Women's Work: Visions from Japan

Women's Work: Visions from Japan

Published on Thursday, September 10, 2009.
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KUBOTA_LargePlatewithCherryBlossomPattern_2003.jpg

Atsuko Kubota, Large Plate with Cherry Blossom Pattern, 2003, porcelain, 3/8 x 22 1/4 D., courtesy International Arts and Artists. Private collection.

A visit to the Crocker Art Museum’s “Soaring Voices: Contemporary Japanese Women Ceramic Artists” [through Oct. 18, then traveling] was both a pleasure and an irritation. To anyone who follows ceramics—especially Japanese ceramics—this is a not-to-be-missed show. With 86 works by 25 admirable makers, it was informative, surprising and beautiful. In Japan’s long tradition, some of the ancient potters may have been female, but in recent centuries ceramics was a male profession, women being restricted to support tasks in family workshops. But, as in the folk pottery of the American Southeast, when changing times meant that the potter no longer had the arduous task of processing clay, and when there was no longer demand for big vessels that required male physical strength, women at last had their opportunity to create.

Ironically, at least one of these makers (Kiyoko Koyama) does in fact process her own clay. And many of the displayed works are quite large. That may be the biggest surprise of the show, and it demolishes the stereotype of a dainty female limited by her gender. The beauty is no surprise. It ranges from Atsuko Kubota’s elegant celadon patterning on huge platters to Etsuko Tashima’s abstract sculptures recalling the shell-structure roof of the Sydney Opera House and creating a fluid sense of motion. There’s humor, certainly, in Yuriko Matsuda’s set of eight highly embellished buttocks, as if we were seeing fancy panties and rather private tattooing, but mostly the work is Zen taste, with sober and subtle colors. Within that is a huge range, from Yuki Nakaigawa’s three-foot-tall segmented sculpture that suggests a strange flat-bottom colorless pumpkin to Junko Kitamura’s sturdy vessels that are obsessively decorated by stamping a motif hundreds or thousands of times. On the other hand, Chieko Katsumata’s vessels have thick, fleshy walls of sandy surface and deep coloring that lead, erotically, to shadowy hollows, while Nanako Kaji works with a deep gray clay that she tears or cuts or squeezes and piles in raw-looking slabs. And that’s not the half of it.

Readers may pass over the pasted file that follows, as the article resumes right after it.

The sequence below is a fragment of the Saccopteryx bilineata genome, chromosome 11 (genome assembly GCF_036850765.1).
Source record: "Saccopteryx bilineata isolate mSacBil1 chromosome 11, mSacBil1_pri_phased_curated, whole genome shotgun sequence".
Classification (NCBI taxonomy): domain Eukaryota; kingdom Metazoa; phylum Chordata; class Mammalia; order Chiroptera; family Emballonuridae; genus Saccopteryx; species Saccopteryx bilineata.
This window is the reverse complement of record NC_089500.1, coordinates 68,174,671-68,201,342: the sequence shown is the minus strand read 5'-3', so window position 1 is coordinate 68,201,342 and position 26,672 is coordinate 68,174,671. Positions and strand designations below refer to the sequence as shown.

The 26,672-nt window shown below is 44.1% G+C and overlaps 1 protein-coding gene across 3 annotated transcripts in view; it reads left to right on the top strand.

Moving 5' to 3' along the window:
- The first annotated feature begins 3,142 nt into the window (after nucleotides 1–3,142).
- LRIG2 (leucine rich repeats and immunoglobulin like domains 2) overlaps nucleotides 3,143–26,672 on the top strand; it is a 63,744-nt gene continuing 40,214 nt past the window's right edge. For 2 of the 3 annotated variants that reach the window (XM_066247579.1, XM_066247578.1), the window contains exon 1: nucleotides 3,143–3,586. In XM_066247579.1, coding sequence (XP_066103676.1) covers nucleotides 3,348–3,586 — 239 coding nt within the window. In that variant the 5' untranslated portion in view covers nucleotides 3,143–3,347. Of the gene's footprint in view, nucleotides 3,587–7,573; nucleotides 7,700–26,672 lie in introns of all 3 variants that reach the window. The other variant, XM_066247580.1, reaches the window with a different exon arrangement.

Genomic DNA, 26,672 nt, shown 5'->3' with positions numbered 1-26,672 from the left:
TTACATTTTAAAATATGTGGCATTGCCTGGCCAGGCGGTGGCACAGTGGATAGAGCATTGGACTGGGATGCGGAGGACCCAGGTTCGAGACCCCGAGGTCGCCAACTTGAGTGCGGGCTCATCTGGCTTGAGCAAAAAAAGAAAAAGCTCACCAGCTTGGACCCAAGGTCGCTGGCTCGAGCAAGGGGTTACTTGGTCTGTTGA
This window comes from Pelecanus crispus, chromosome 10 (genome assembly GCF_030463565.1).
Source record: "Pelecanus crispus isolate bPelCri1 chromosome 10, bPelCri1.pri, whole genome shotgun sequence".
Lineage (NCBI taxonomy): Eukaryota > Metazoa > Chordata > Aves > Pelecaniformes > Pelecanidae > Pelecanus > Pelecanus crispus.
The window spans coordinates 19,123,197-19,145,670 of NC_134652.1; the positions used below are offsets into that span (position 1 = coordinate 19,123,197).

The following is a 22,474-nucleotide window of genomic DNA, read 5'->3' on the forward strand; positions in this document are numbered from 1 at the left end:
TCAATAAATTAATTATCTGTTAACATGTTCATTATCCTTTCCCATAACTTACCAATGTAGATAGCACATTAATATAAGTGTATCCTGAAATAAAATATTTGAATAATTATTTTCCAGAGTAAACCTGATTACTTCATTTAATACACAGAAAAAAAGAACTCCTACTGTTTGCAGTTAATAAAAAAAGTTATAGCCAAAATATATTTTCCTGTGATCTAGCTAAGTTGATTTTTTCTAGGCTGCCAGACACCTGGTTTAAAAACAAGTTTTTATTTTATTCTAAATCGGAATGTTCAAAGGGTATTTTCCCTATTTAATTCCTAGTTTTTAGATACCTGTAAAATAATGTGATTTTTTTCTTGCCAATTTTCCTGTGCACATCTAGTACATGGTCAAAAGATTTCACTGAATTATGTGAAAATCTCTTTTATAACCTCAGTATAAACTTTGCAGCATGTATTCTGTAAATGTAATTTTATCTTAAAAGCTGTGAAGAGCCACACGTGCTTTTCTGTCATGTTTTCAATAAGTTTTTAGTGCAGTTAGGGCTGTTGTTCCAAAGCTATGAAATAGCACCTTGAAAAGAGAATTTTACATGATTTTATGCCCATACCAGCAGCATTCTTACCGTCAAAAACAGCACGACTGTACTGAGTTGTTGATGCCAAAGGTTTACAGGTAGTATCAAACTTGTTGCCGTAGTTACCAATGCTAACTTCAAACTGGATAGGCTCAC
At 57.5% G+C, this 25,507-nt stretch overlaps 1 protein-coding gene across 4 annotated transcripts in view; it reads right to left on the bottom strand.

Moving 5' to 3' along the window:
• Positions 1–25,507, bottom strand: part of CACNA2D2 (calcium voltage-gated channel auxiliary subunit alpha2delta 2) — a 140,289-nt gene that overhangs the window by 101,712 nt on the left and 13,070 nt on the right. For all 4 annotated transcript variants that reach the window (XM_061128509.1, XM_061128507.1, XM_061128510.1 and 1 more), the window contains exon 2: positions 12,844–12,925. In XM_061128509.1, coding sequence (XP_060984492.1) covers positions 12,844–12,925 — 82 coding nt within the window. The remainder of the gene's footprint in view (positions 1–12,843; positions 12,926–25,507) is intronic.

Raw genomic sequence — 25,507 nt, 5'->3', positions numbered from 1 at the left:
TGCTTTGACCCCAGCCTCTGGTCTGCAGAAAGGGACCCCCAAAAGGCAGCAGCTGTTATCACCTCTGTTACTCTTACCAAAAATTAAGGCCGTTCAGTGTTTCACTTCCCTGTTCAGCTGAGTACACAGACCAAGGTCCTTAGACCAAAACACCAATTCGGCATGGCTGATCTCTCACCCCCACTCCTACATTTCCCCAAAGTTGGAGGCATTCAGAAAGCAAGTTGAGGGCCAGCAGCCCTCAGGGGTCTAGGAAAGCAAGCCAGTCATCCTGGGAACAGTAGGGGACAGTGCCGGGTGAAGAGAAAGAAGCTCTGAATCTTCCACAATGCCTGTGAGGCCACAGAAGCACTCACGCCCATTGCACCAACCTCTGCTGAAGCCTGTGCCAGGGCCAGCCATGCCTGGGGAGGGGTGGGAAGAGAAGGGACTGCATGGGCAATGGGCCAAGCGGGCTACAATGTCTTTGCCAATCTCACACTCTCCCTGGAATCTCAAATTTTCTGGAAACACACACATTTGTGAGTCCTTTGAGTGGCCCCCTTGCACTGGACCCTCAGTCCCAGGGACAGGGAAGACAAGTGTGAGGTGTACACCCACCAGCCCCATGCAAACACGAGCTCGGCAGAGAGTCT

What’s irritating then, you may wonder? The installation and the labeling. The Crocker, limited to a Victorian residence until its addition is finished next year, has spatial problems that interfere with the comprehensibility of this show. When you come in the main entrance it’s easy to bypass the introductory labeling, which is off to one side. It’s not clear where the exhibition starts. I asked an attendant and was told it didn’t matter, but it does! Unless a show is a hodgepodge of unrelated objects, there should be some logic to how you encounter things. Here there’s no logic to placement, with works by a given artist appearing anywhere over two floors. But there is order—thematic divisions—in the catalog. This is the rare show where I would really, really recommend reading the catalog: for the themes and for the very helpful background essays by Louise Cort of Washington’s Freer Gallery and Hiroko Miura of the Shigaraki Ceramic Cultural Park in Japan, which is touring the show. Yet there is no explanation of how the artists were chosen. Many are known here through the Japanese ceramics show that was at the Boston MFA and the Japan Society in New York not long ago. But why are some important women such as Machiko Ogawa not included? And labeling: couldn’t the text on low platforms be a little larger? I saw viewers bending over to try to make it out.

And one last complaint, perhaps one that would come only from a critic. I was not allowed to use a pen to take notes. A guard offered me a pencil. But pencils are lousy for note taking. Graphite smears, and there’s not as much contrast, making the notes harder to read. What’s the point of the ban, anyway? Fountain pens, which can leak, are no longer common. But if the issue is damage, couldn’t a vandal wreak just as much havoc stabbing with a pencil? The requirement seemed particularly pointless because the guard approached me when I was looking at works in display cases. Close to half the works in the show are protected by glass (which, by the way, limits the tactile impact of ceramics). Couldn’t critics or academics or students be given a pen permit?